Conall

March 2020

By KyoungHee Choi The novel Coronavirus (COVID-19) is a daily topic of discussion and news. From its roots in Wuhan (China), it quickly spread across Asia and then took a quick foothold in Iran, South Korea and Italy. From there it started spreading rapidly across Europe and North America without recognizing borders and affecting individuals across all walks of life and cultures. Now, people are monitoring the evolving global pandemic and its impact every single day. When it first hit hard in South Korea, beyond the initial sporadic encounters, the country quickly became one of the worst-hit countries in the early stages

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By Eric Michrowski As we navigate through this Black Swan event, I keep being reminded of a book that had captured my attention in my youth. Joseph Conrad’s Typhoon presents the story of Captain MacWhirr, a practical leader of few words, and Jukes a youthful sea mate as they sail a newly built ship across the South China Sea. Soon into the voyage, the barometer begins to fall rapidly. As the vessel advances into the storm, the savage ferocity of the winds, torrential rains and tempestuous seas begin to attack the ship with incredible force, nearly destroying it. The Captain maintains course. When

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By Josh Williams, Ph.D. Executives are dealing with a myriad of challenges during this pandemic. Mass layoffs have resulted in consumer spending grinding to a halt. Retailers are scrambling to adapt to the rapidly changing consumer habits. Many big box retailers are on the brink of collapse. What steps can be taken now to connect with the public when money simply isn’t flowing? Some traditional companies like Macy’s are in desperate trouble. Others, like Nike, are taking active steps to adapt. They are expanding their training app, Nike Training Club, even as their stores are closing across the country. Their app has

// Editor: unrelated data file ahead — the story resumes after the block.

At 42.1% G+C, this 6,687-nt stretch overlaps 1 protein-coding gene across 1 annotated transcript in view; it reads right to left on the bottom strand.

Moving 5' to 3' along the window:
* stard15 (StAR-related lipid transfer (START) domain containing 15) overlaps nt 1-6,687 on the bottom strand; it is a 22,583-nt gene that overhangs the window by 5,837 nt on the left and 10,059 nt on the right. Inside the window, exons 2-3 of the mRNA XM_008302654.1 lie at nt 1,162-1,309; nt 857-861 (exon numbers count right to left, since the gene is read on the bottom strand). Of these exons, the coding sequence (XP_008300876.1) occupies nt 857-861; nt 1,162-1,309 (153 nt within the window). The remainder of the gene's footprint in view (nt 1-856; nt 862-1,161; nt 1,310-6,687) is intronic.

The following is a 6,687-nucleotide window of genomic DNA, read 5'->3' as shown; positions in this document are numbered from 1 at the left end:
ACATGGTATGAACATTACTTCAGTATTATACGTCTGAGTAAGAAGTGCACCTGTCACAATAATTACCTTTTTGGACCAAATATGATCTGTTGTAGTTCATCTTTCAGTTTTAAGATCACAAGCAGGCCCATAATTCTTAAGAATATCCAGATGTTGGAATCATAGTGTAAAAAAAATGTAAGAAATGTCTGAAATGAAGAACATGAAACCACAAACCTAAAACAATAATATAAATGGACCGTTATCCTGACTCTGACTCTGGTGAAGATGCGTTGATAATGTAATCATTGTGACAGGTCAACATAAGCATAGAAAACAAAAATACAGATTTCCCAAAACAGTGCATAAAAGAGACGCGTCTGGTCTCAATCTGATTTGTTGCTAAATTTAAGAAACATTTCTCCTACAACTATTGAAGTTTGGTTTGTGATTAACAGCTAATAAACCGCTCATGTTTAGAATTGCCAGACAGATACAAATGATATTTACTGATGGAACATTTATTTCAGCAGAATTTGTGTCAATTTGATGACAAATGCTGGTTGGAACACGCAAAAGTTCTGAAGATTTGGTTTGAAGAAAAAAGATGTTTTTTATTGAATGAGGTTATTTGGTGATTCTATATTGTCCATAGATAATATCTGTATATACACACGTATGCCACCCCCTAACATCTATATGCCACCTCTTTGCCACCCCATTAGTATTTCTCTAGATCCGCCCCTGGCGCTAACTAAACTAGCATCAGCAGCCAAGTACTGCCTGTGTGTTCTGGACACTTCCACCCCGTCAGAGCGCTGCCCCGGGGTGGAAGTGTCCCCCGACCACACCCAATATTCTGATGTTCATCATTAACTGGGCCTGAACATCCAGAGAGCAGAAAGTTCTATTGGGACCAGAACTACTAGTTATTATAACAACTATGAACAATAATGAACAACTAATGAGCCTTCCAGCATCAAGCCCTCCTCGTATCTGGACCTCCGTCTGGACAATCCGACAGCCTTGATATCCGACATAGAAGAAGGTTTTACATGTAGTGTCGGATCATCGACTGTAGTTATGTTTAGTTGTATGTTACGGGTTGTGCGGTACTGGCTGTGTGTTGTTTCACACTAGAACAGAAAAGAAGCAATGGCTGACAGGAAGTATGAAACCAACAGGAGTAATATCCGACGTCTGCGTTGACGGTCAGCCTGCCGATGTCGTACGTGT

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By Eric Michrowski The COVID-19 Black Swan event has provided a unique opportunity for brands to demonstrate how they live their values, particularly as it relates to Customers. Some brands have stepped up and demonstrated their customer-centricity in challenging times. Others have tried to pursue profit over Customer loyalty. If history repeats itself, these early actions will have a lasting impact on future profitability. There is no doubt that companies need to manage their finances in order to weather this storm. But those that do that while also taking care of their Customers are most likely to prosper in the future. Let me

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By Josh Williams, Ph.D.   One of the most well-known models in social psychology is Maslow’s Hierarchy of Needs. This simple classification of human needs, introduced by Abraham Maslow in 1943, outlines intrinsic human motivation (see diagram). He suggested we all have these 5 needs including:• Physiological: food, shelter, water• Safety: health, job security, safe environments• Social Belonging: friendship, relationships, family, acceptance• Self-Esteem: confidence, independence, freedom• Self-actualization: mindfulness, becoming your “best self” Maslow basically said we need to take care of our most basic needs like safety and security (bottom of the pyramid) first and then strive for higher level themes like belonging, self-esteem,

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By Dale Lawrence Obviously, many businesses are not doing well in this major crisis. Hourly news stories of massive lay-offs, enormous supply chain disruptions, poor customer confidence and hit-and-miss political leadership adds to the human health tragedy. It is easy right now to get pulled into the mud. While many of the issues are out of our hands, there is a lot we can do. Starting with your organization. Some thoughts on which company structures will likely do better in this environment: • An organizational system that is connected by informal networks performing tasks, constantly collaborating is likely going to do better than

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